What to do when the surf goes flat?

"You can always go to another beach to go snorkeling or free diving. Although, in the summer, it never really goes flat. There are always little waves somewhere."

Ian Walsh has studied the surf at Puerto Escondido. Photo: Courtesy of Pat Stacy/SURFER


"If you’re looking for really big swells, it’d be best to keep an eye on the charts. If not, there are always 6-footers and there are always waves here. If you just wanted to come for a mellow, fun time, come anytime in the summer. Another way to score is to come for a month and just hang out. That way you can get to know the locals. I think Puerto is a place where you really need to put some time in."

What type of swell to look for

"The south swells are better — anything from 185 to 200 degrees is the best situation for Puerto. The west swells between 205 and 215 aren't the best because the wave becomes more walled and more closed-out. Anything between 190 and 200 is peakier and that's when the Carmelita rights start working. Sometimes it's very unpredictable. This year we’ve been having a lot of south swells so far, nonstop with good direction."

What to know before paddling out

"It’s always good to study the place before you go out — study what the waves are doing and where it’s breaking so you learn where to be and where not to be. That is very important. Some people never do this and they go out and sit in the wrong place and get pounded or get in the way of other surfers. It's a fast, powerful wave. Even today, I still have a lot of respect for this place. You’ve got to be really focused out there and try to make no mistakes. Just go out there with a lot of respect for the locals, be committed and very careful and you will have a good session."

Where to paddle out

"When the waves get big, you usually paddle out through the bay. Normally when it’s big, the main beach is breaking non-stop all over the place, so it's really difficult to make it out. So most people just go around."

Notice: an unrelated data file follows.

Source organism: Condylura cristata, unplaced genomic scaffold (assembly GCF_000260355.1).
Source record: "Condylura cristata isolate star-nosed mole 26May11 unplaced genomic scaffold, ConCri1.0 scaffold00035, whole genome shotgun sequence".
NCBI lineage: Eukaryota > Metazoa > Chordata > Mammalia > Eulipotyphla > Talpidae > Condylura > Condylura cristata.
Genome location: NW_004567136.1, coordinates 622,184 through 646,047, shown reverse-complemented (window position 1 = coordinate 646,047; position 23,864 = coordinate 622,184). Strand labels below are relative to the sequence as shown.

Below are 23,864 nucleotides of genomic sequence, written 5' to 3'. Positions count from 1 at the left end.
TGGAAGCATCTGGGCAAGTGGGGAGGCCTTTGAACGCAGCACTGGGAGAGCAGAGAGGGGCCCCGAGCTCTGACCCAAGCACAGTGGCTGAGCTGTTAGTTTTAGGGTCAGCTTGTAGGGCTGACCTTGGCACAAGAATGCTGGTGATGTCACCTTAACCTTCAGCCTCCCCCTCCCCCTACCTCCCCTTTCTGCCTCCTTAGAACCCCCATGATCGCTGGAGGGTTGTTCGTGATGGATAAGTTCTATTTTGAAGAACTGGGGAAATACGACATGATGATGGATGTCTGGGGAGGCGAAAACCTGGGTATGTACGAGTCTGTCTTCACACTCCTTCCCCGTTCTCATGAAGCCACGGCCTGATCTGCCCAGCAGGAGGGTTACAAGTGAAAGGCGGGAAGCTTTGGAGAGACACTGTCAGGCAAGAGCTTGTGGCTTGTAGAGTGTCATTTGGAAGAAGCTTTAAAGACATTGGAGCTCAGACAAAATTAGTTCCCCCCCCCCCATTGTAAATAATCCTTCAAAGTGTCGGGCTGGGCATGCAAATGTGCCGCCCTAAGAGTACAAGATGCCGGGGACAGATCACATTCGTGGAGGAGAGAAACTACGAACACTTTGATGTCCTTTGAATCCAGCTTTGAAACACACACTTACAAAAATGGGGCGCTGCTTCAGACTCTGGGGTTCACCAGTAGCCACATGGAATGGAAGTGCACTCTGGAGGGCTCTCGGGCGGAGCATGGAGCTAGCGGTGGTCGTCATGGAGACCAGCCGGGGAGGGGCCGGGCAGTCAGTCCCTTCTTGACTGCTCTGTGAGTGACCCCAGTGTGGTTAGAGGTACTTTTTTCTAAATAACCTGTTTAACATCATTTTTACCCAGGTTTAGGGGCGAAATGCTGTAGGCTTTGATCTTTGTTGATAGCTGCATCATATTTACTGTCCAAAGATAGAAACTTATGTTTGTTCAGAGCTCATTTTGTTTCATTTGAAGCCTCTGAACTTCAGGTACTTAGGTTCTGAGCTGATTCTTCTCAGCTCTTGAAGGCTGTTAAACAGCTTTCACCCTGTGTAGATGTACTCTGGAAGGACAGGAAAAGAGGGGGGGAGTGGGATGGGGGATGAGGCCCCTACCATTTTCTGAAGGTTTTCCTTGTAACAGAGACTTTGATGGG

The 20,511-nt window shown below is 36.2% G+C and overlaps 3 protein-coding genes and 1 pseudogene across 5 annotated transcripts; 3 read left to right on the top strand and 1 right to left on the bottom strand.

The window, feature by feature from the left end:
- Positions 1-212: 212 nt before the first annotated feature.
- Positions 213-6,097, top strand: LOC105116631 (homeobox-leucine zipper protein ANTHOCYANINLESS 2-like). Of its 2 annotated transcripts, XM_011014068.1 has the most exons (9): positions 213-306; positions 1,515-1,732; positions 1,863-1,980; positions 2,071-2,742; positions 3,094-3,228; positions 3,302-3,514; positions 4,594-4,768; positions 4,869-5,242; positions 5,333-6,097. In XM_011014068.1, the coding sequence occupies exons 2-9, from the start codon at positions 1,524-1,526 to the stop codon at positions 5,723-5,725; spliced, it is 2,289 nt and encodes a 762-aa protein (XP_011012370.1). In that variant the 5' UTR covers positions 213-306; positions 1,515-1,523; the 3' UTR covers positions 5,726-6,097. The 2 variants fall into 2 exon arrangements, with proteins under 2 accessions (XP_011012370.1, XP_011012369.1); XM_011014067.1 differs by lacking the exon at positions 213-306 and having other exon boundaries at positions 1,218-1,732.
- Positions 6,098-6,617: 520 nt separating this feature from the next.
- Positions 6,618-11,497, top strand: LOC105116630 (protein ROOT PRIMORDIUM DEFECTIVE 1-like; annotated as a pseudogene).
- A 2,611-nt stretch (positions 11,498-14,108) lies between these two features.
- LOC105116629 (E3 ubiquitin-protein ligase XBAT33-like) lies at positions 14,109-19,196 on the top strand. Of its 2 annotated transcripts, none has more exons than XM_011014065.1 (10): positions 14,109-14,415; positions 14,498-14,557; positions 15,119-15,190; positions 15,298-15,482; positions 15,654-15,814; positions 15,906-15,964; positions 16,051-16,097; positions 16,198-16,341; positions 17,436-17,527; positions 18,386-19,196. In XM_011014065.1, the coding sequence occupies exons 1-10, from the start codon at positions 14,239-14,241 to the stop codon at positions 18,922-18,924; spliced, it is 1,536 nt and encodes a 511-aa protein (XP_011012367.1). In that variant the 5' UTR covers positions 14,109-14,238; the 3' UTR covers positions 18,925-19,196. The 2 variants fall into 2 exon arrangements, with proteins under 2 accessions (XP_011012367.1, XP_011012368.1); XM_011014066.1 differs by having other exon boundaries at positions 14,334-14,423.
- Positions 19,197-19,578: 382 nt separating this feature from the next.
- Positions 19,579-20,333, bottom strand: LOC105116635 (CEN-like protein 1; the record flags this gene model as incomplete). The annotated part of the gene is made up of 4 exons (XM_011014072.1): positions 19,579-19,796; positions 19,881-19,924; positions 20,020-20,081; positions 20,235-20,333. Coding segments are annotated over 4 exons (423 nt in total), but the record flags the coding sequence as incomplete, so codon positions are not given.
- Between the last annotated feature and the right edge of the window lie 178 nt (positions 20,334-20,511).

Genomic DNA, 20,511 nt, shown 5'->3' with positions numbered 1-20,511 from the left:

Where to line up to get the best waves

"Puerto is really shifty. You just have to line up wherever the wave is breaking. It’s a big beachbreak and it moves a lot, so pay attention to where it’s breaking."

The best tides for Puerto

"Puerto is best when the tide is low going high. The waves get bigger and the incoming tide helps to push the swell. Sometimes in the morning, when the tide is super high and sucking out, the waves get really slow and the sets aren’t as big. When the tide is high, the barrel isn’t as good. And if it’s too low, there’s a lot of current and it's more dangerous because there is less water. When it starts getting to mid-tide, there’s a moment like 2 hours before high tide that is the best."

A front row seat. Photo: Courtesy of Fox/SURFER

If you're not an experienced surfer

"Beginner surfers who don’t have experience shouldn't paddle out — for their own safety and for the safety of other surfers. Now there are all these flotation devices and people go out there without experience and sometimes that can be dangerous. Don’t go out if you don’t feel 100-percent ready for those waves. Stay on the beach and be safe.”


When it breaks like this, the town pays attention. Photo: Courtesy of Ryan Craig Chachi/SURFER